This product has properties and characteristics associated with chemicals detected in groundwater. The use of this chemical in areas where soils are permeable, particularly where the water table is shallow, may reult in groundwater contamination. Application around a cistern or well may result in contamination of drinking water or groundwater.
Neither “Restoration” nor “Natural”
Earlier Strand plans pitched the benefits of restoring Crow Island to its historical natural wet prairie conditions. To be truthful, though, this plan is neither natural nor a restoration of an earlier Crow Island Woods. First: Pumping accumulative run-off into Crow Island isn’t natural.
Second: Crow Island Woods is the last nearby surviving remnant of the majestic oak woods which once covered much of the North Shore. The southern part of Crow Island Woods was historically a relatively high ground Red Oak Savanna — that’s why it was an “Island”! It was surrounded by some low-lying sedge meadows and other wet lowland areas that were eventually filled in or drained for the development of farm fields, housing and roads. Our homes and Crow Island School (built on six feet of landfill) were the wet prairie, not Crow Island Woods.
The Importance of Oak Ecosystems
Oak ecosystems are important for a variety of reasons, including some very relevant to our flooding plight. Due to their longevity, large stature, and vast canopies, oaks provide significant carbon storage, mitigate urban heat island effects, and reduce flooding. A single large oak can reduce 5,400 gallons of stormwater run-off and remove more than 1,000 pounds per year of carbon dioxide from the atmosphere, so a plan to cut down a mature oak forest to reduce flooding is inherently flawed.
Oak Savannas Like Crow Island Have Almost Died Out
At one time Oak Savannas — forested areas where only 10-50% of the sky is covered by the mature oak canopy — were common in the midwest. Only about .01% (1 of ever 10,000) of those original savannas now remain, making Crow Island one of the most threatened kinds of Midwestern plant communities.
This plan to cut down an endangered forest seems inconsistent with the “Tree City USA” award Winnetka is so proud to have received the past 23 years.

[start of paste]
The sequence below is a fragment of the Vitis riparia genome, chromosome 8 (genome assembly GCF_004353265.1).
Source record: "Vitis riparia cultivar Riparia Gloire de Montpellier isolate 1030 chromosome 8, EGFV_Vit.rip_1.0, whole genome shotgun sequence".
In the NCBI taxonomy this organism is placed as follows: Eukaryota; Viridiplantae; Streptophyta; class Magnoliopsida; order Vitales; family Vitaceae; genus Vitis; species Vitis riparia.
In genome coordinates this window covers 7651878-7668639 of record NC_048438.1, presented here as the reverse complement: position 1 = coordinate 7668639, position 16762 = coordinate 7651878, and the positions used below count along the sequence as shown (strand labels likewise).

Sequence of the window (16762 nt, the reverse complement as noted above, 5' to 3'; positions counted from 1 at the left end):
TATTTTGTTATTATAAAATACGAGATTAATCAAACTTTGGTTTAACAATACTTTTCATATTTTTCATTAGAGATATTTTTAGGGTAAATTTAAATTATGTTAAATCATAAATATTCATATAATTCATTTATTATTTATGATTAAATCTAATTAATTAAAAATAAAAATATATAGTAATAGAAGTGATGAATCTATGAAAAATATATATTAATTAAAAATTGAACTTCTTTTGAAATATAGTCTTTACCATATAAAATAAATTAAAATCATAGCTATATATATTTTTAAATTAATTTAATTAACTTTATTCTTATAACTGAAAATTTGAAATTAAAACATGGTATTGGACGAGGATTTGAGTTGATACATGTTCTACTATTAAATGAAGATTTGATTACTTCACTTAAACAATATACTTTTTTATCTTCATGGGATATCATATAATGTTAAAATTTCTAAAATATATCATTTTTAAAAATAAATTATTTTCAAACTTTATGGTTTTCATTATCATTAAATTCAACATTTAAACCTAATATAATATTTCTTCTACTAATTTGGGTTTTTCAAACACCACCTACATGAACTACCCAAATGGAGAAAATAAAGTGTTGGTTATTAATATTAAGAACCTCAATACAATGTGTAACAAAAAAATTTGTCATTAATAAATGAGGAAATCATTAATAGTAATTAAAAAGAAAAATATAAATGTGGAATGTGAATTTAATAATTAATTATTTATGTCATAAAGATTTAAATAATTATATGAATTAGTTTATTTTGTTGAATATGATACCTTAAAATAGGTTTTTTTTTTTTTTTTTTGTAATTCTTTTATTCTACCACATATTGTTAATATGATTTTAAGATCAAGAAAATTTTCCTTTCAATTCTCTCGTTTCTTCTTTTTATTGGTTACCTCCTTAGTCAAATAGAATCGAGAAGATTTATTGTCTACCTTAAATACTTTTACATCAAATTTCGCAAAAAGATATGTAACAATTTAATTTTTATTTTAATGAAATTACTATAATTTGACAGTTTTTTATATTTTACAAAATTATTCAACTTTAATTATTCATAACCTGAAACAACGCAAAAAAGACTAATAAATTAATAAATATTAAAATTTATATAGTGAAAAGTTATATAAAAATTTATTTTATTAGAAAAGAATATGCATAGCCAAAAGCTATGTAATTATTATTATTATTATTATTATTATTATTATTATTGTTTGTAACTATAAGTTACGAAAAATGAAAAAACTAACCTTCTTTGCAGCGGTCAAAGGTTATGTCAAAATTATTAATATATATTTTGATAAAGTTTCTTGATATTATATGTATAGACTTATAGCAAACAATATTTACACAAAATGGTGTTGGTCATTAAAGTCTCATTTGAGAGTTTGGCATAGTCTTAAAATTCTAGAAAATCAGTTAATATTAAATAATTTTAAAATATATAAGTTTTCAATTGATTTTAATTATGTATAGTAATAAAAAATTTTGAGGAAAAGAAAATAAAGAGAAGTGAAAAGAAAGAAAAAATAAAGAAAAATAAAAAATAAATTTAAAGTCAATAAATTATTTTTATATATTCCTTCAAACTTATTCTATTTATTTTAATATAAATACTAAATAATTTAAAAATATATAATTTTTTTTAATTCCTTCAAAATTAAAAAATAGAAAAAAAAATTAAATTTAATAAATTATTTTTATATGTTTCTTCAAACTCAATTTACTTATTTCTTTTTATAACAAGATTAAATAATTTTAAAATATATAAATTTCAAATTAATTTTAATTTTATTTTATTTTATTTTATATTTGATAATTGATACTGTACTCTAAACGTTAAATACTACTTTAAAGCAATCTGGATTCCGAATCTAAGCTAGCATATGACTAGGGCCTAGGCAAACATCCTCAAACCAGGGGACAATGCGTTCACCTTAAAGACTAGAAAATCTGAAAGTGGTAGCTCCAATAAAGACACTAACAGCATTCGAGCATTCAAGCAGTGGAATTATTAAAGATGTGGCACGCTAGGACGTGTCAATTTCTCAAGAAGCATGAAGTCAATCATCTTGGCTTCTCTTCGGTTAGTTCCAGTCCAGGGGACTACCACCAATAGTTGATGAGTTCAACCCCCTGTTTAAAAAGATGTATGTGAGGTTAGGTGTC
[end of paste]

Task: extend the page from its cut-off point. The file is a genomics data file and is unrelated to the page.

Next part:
There’s something kind of special about the children of Winnetka foraging in the woods on “Pioneer Days” under trees that were around during the pioneer days — in literally the only forest near us which survived European settlement. A Chinese proverb says “the best time to plant a tree is twenty years ago.” In the case of an oak forest — because oaks grow much more slowly than many other trees — it’s more like 100 years.
Only a Small Fraction of the Existing Trees Will Remain
Because of a mis-match between the Strand plan and where the trees actually are in Crow Island, only a small fraction of the existing trees will remain. The plan cuts down the healthy heart of the woods figuratively and literally, taking away nearly 50% of the forested area to make way for a marsh and sedge meadow. The remaining areas are already somewhat deforested — at the north by the emerald ash borer and the south by a 2007 microburst. What’s left will be only a sad remnant of a once-great woods.
Keep Away from Children
Nearly all communities (including ours) require fences around swimming pools to make sure unsupervised children don’t drown. The reason? There are about 3,500 fatal unintentional, non-boating related drownings in the United States each year. By comparison, about 50 Americans are killed by lightning. Even though statistically 70 times less dangerous, the Park District thinks lightning poses an unacceptable risk, preventing people from using its fields when an expensive warning system says there has been lightning within 15 miles.
Deep water would probably make the most effective and attractive version of the Strand plan, but it would be stunning if our community allowed it in a public area so near to an elementary school, where children walk and play every day. The risk of kids falling through thin ice in winter and drowning is too much, and has been the downfall of plans like this which have been proposed here in decades past.
At the presentation, Strand initially touted the benefits of having kids be able to interact with the water, and then agreed that they might need a way of keeping unsupervised kids away from it. Here’s how a stormwater retention pond near us in Glenview handles this. We don’t think this solution would retain the character of Crow Island Woods.